The Hollywood that existed before... before Hollywood was just a factory for producing the largest, loudest thing. The Hollywood that existed before their main aim was to create the greatest financial gain at the least imposing cost to the studio. The Hollywood from… dare I say it… back in the day.
Again, I’ll see the loudest, largest movie. I’ll even enjoy it! But I’d also like to have the OPTION to have a different type of cinematic experience if that’s what I’m up for.
In the 80’s, you had to think about it.
“Hmmm, do I feel like a scary, Glen Close thriller tonight? A thought provoking, emotional Spielberg epic? An intelligent “Sneakers”-type venture? A wacky “Ace Ventura” selection?”
These days, it’s more like “Hmmm… Aliens attack from another planet? Or, machines attack from another planet…? These are my only options? I think I’ll just Netflix it again.”
And that’s what the Tower provides. An OPTION. An alternative. A UNIQUE experience. It’s nostalgic, sure. BUT, it’s also not afraid to be different.
AND, did you know…?!
That inside the Tower Theatre there is a secret spot where you can stand, point your head toward the ceiling, talk, and be heard all the way on the other side of the building? That’s right! Matias showed me this secret trick that he learned lo, those many years ago, when he spent his weekend nights sweeping-up the place after everyone was gone.
Another fun fact for you: One afternoon, Matias was crossing the street outside The Tower, only to be stopped in his tracks by an thunderous CRASH behind him. The crash was so loud and imposing that he thought an airplane had crashed into The Theatre. When he turned around, there The Tower stood. Tall, stately and unaffected. Like a mighty oak. Like a towering behemoth. It hadn't been crashed into at all.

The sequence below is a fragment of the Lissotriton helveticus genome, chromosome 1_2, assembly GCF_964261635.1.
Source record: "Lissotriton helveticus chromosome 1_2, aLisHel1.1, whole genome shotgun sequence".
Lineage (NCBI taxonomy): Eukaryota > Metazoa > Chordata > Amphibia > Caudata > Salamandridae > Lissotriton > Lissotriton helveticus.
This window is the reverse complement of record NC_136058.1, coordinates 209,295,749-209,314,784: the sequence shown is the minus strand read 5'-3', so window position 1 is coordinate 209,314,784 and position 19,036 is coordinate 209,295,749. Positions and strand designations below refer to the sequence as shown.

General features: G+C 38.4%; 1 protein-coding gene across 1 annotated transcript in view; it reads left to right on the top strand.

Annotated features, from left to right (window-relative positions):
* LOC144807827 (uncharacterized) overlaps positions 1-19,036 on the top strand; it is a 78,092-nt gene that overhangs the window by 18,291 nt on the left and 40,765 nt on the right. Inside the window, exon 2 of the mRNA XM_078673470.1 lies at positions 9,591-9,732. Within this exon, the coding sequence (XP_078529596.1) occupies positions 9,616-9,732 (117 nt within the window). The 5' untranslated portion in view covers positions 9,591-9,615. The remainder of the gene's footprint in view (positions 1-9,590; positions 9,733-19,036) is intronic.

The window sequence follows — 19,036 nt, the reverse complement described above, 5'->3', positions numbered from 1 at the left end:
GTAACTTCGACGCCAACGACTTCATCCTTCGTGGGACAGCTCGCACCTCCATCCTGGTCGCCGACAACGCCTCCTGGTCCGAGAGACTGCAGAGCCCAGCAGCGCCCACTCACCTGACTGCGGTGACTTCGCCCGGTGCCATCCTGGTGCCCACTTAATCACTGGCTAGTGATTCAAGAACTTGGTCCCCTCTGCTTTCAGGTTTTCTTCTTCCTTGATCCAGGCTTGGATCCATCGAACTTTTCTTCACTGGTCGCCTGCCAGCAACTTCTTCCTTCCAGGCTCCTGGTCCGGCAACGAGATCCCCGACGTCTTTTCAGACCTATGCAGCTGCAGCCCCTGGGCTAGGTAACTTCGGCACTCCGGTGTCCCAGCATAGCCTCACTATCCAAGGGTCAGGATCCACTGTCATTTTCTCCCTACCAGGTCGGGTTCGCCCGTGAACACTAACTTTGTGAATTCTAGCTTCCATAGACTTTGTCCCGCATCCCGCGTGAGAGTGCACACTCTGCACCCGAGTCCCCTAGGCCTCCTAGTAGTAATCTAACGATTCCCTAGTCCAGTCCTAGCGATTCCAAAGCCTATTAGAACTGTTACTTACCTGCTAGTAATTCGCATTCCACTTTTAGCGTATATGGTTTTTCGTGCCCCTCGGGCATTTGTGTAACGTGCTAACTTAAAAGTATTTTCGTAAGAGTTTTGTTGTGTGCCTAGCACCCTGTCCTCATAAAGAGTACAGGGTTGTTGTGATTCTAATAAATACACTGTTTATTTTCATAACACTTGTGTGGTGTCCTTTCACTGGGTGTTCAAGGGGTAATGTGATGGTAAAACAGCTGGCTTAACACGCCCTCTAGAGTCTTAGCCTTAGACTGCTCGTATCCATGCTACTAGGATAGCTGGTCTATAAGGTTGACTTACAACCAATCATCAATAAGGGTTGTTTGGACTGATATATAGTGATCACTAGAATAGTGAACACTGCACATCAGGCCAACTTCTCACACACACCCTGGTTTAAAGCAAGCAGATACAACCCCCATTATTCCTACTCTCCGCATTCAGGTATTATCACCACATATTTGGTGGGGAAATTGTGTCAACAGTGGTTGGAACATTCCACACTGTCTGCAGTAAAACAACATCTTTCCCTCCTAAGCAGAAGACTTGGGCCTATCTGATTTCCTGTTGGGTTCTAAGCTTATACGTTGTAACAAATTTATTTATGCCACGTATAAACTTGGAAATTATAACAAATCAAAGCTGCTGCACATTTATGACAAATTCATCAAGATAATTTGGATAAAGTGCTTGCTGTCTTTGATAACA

Later, he discovered that the inner metal structure of the top portion of the building (that part that looks like the top chunk of wedding cake?), had collapsed internally. It was eventually fixed, of course, but few people know, Matias told me in great confidence, his eyes lighting up again like the dewy eyes of a young deer, about to feast on a sweet patch of freshly mown grass, “that that portion of the building is basically hollow! The inner structure is not a dense, filled-in, solid entity. There’s almost nothing in there! It’s just a bit of scaffolding! Isn’t that incredible?”
I think so.
John Sittig, director of projection and sound for Reading International, gets the incredible-ness of The Tower, too.
He is the current Man-in-Charge of projection and sound at The Tower. John has been busy sharing his love of the movies since back in the 60’s when he was a Field Artillery man in Viet Nam. His love of cinema blossomed as he saw the power that his outdoor screenings had to transport his fellow soldiers out of their harrowing circumstances. (Um. Can we say- How cool was he for doing THAT?!)
Since then, he’s been screening movies for us, scratch- error- and problem-free. He takes great pride in being the last stop between the filmmakers and their audience. “Without us, and without the theaters, all of [the filmmaker’s] hard work would be for nothing,” he says. After all, movies were originally meant to be seen on the LARGE screen. Not the small.
John was instrumental in acquiring Quentin Tarantino's 70 mm roadshow edition of "The Hateful 8" . Both John and Matias, independent of one another, mentioned to me the pride they felt at being one of just 100 theaters to pre-screen “The Hateful 8.” Matias even made a short film about the special 70 mm projector that was brought in to screen the film. “Movies just aren’t shown that way anymore, so it was very exciting to be a part of that process.”
Both men mentioned, in my separate chats with each of them, the “social, communal experience” that is seeing-a-movie.
And given that this modernist, futurist, action-flick-loving chick was brought together with two Nostalgia buffs in honor of this treasured venue, I’d say they’re right to recognize the power of movies to unite people.